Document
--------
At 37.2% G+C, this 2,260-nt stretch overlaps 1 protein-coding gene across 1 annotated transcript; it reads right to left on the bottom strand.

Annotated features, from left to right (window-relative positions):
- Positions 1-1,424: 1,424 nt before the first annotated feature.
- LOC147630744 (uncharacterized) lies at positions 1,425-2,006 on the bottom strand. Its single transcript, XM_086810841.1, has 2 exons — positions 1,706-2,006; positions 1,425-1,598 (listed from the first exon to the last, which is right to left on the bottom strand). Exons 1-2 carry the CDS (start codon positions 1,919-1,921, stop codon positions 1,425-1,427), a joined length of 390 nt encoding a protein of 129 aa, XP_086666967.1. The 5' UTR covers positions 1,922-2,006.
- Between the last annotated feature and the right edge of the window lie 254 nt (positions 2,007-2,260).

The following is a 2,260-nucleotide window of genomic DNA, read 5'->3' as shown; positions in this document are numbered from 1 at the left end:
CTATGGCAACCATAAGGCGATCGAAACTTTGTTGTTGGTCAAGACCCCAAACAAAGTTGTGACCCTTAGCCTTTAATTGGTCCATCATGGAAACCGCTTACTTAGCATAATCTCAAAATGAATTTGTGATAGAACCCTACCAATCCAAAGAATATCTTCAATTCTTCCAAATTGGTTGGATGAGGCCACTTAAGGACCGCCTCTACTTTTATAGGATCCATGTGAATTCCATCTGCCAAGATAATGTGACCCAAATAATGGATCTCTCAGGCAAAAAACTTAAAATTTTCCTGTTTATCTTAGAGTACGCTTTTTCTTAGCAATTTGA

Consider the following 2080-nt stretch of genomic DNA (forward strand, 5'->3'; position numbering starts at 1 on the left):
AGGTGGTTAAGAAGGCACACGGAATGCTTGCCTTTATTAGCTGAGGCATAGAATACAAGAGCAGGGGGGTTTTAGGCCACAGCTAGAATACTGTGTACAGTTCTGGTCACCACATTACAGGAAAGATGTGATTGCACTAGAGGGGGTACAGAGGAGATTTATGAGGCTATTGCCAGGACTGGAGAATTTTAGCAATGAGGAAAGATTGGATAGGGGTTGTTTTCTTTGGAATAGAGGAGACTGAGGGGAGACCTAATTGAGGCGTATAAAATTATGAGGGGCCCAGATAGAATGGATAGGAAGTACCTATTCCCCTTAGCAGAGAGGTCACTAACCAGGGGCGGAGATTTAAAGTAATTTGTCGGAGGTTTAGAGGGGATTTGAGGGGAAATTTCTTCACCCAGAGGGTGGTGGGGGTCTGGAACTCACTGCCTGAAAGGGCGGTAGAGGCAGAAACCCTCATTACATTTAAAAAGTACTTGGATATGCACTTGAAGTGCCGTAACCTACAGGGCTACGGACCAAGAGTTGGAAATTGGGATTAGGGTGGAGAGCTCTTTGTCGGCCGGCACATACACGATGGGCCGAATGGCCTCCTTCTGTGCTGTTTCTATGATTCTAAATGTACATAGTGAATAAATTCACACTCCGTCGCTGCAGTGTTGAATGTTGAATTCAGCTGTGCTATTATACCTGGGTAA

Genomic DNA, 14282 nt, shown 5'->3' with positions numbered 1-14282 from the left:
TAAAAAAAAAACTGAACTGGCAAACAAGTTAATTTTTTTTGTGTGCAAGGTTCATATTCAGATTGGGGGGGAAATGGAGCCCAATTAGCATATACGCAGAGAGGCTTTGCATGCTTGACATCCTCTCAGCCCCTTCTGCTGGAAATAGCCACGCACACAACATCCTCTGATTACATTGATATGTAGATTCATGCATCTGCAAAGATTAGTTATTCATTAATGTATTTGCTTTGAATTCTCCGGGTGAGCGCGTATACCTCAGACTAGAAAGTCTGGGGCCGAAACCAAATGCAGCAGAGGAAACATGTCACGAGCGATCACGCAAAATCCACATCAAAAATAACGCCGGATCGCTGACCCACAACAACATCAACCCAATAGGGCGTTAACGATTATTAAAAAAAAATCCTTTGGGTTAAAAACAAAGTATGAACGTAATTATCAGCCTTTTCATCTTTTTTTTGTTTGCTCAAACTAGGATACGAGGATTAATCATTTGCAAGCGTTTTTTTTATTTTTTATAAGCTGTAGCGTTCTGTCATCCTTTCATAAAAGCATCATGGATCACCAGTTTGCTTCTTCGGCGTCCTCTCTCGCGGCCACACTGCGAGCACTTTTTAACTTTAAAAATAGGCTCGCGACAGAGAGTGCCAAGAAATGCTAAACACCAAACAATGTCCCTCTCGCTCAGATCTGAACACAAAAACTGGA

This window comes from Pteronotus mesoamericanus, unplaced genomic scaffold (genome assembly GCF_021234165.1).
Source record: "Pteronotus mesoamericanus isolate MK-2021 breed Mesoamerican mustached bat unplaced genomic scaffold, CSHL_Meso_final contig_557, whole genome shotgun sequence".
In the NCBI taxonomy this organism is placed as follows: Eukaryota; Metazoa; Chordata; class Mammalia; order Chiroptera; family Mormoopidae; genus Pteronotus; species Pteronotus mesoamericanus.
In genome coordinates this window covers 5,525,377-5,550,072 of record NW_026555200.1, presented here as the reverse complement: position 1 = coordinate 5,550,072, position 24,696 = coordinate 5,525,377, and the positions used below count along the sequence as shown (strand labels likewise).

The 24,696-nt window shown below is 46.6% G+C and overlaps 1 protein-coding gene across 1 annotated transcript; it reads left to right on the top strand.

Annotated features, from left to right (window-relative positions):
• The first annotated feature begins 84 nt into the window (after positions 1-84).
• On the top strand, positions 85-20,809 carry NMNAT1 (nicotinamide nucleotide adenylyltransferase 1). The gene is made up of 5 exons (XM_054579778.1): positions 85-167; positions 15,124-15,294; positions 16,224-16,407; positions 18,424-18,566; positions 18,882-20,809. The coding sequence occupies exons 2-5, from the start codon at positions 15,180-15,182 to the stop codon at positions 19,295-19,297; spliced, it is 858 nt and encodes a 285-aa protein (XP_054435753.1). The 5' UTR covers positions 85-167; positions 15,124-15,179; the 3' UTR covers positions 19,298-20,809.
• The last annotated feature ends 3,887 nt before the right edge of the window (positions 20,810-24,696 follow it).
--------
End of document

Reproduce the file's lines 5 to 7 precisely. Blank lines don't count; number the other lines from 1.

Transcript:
- Between the last annotated feature and the right edge of the window lie 254 nt (positions 2,007-2,260).

The following is a 2,260-nucleotide window of genomic DNA, read 5'->3' as shown; positions in this document are numbered from 1 at the left end:
CTATGGCAACCATAAGGCGATCGAAACTTTGTTGTTGGTCAAGACCCCAAACAAAGTTGTGACCCTTAGCCTTTAATTGGTCCATCATGGAAACCGCTTACTTAGCATAATCTCAAAATGAATTTGTGATAGAACCCTACCAATCCAAAGAATATCTTCAATTCTTCCAAATTGGTTGGATGAGGCCACTTAAGGACCGCCTCTACTTTTATAGGATCCATGTGAATTCCATCTGCCAAGATAATGTGACCCAAATAATGGATCTCTCAGGCAAAAAACTTAAAATTTTCCTGTTTATCTTAGAGTACGCTTTTTCTTAGCAATTTGA